By John Krull
INDIANAPOLIS – Apparently, it is hard and costly work being a champion of the little guy.
USA Today reports that the Secret Service already has blown through most of the entire salary, overtime and expense budget it had allocated for protecting the president of the United States and his family. The agency will need more money – a lot more money – just to get through the remaining four-plus months of 2017.
John Krull, publisher, TheStatehouseFile.com
Part of the problem is the size of Donald Trump’s family. There are 42 Trump family members under Secret Service protection, up from 31 members of former President Barack Obama’s family.
But much of it also is attributable to the president’s lifestyle.
Trump, who campaigned for office criticizing the amount of vacation time Obama took and promoted himself as a warrior for the forgotten working class, doesn’t exactly entertain himself and others with beer and pretzels. Every one of the president’s weekend jaunts to Mar-a-Lago costs about $3 million – or 60 times the median household income for an Indiana family.
When presidential son Eric Trump took a personal business trip to Uruguay, the Secret Service had to pay nearly $100,000 in hotel rooms alone to provide security for the heir. Trump children’s vacations in Aspen, Germany and Hungary carried similar price tags.
Then there’s the whole saga of the Secret Service coverage for the presidential family in Manhattan. Because First Lady Melania Trump and son Barron opted to live in New York until June, the agents started out renting space in the building that bears the president’s name. But there was a dispute over rent and leasing terms – the president seems to struggle to grasp the notion that public service requires, well, service – so the agents ended up in a trailer down on the street.
Nor is the president’s highly developed sense of entitlement while in defense of the downtrodden an isolated incident.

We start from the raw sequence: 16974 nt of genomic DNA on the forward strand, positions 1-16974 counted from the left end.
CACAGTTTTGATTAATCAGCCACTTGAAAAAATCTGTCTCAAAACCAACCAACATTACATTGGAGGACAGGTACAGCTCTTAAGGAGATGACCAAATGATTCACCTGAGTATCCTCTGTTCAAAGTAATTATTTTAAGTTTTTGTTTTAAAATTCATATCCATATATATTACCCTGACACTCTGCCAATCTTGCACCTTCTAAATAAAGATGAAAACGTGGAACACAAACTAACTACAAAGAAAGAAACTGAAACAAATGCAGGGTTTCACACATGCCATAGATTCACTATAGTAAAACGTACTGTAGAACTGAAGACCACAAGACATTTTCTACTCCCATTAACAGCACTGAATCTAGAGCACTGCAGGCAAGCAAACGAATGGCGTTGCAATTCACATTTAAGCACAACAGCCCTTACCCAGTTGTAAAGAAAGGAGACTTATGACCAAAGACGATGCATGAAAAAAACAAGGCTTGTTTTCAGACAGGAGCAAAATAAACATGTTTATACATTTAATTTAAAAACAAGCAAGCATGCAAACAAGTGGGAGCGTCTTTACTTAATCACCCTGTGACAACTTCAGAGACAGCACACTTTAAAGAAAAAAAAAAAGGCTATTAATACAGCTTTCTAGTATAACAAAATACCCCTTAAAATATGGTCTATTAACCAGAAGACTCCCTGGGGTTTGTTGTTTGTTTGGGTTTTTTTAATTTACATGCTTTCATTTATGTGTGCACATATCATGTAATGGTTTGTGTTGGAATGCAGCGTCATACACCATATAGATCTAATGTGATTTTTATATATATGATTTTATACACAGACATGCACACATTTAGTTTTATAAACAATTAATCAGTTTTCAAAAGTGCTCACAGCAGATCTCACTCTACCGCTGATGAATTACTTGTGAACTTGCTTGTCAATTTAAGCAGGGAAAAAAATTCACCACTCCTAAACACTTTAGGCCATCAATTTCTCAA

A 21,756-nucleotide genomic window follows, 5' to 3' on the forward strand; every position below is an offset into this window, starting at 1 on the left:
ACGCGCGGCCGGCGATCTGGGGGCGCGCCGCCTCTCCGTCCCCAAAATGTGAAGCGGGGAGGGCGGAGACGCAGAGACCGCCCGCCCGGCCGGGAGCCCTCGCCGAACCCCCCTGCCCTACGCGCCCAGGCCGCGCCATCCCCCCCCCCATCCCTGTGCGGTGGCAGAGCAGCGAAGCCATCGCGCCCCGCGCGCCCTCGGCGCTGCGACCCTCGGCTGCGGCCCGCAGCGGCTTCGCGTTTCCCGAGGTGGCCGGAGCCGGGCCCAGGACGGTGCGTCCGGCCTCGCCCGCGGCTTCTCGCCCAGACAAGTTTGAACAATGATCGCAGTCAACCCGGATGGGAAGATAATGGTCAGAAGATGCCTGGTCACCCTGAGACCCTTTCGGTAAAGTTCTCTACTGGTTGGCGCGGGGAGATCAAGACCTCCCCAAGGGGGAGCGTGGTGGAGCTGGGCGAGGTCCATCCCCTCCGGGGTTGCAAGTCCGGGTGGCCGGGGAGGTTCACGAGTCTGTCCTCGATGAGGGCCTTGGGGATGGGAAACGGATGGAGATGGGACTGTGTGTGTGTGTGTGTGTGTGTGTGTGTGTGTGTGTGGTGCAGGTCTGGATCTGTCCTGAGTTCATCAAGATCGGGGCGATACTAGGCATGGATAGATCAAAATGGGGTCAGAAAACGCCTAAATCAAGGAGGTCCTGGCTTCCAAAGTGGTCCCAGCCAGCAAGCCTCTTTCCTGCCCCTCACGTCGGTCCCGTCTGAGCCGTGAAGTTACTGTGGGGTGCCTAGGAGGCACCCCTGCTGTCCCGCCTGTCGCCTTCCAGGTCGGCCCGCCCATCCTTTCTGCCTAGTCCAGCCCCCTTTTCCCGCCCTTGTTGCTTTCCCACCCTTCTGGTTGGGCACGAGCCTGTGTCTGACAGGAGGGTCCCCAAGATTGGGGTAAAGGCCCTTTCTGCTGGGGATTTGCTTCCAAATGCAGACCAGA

Politico somehow gained possession of a detailed eight-page memo that lays out, painstakingly, just how U.S. Rep. Todd Rokita, R-Indiana, likes to be chauffeured around.
Rokita, whose campaign slogan in his race for the U.S. Senate is “Defeat the Elite,” apparently must not be tasked with securing his own coffee, providing his own tooth brush or even remembering basic personal grooming or hygiene responsibilities on his own. Any Rokita driver must turn the car around in the driveway so it’s facing the street, less this bounding warrior for the proletariat would have to walk a few extra steps to enter the vehicle. The car also must be warmed or cooled for at least 10 minutes before the congressman enters it so that he is not subject to the tyranny of the seasons like the rest of us.
The driver also is not supposed to speak to Rokita unless spoken to.
Doubtless, the final editing of this memo was done by one of the congressman’s staffers but I’m reasonably certain the person who did the original draft was Marie Antoinette – she of “let them eat cake” fame.
The hypocrisy of two pampered pols presenting themselves as working-class heroes might be mildly amusing at another time.
But there are a lot of families across America, but especially here in Indiana, who are hurting and put their faith in hucksters such as these.
The president and the congressman who wants to ride the Trump wave to the Senate like to boast about employment numbers, which are robust. What they don’t like to talk about is a disturbing trend – that, even as the unemployment numbers have dropped, the poverty rates have held steady or even have increased. Even though people are working and working hard, all too often they’re not making enough to support themselves and their families.
And their self-appointed champions – men who have vowed to “Make America Great Again” and “Defeat the Elite” – are focused instead on $3 million golf weekends and making sure that their chauffeurs don’t forget their place.
John Krull is director of Franklin College’s Pulliam School of Journalism, host of “No Limits” WFYI 90.1 Indianapolis and publisher of TheStatehouseFile.com, a news website powered by Franklin College journalism students.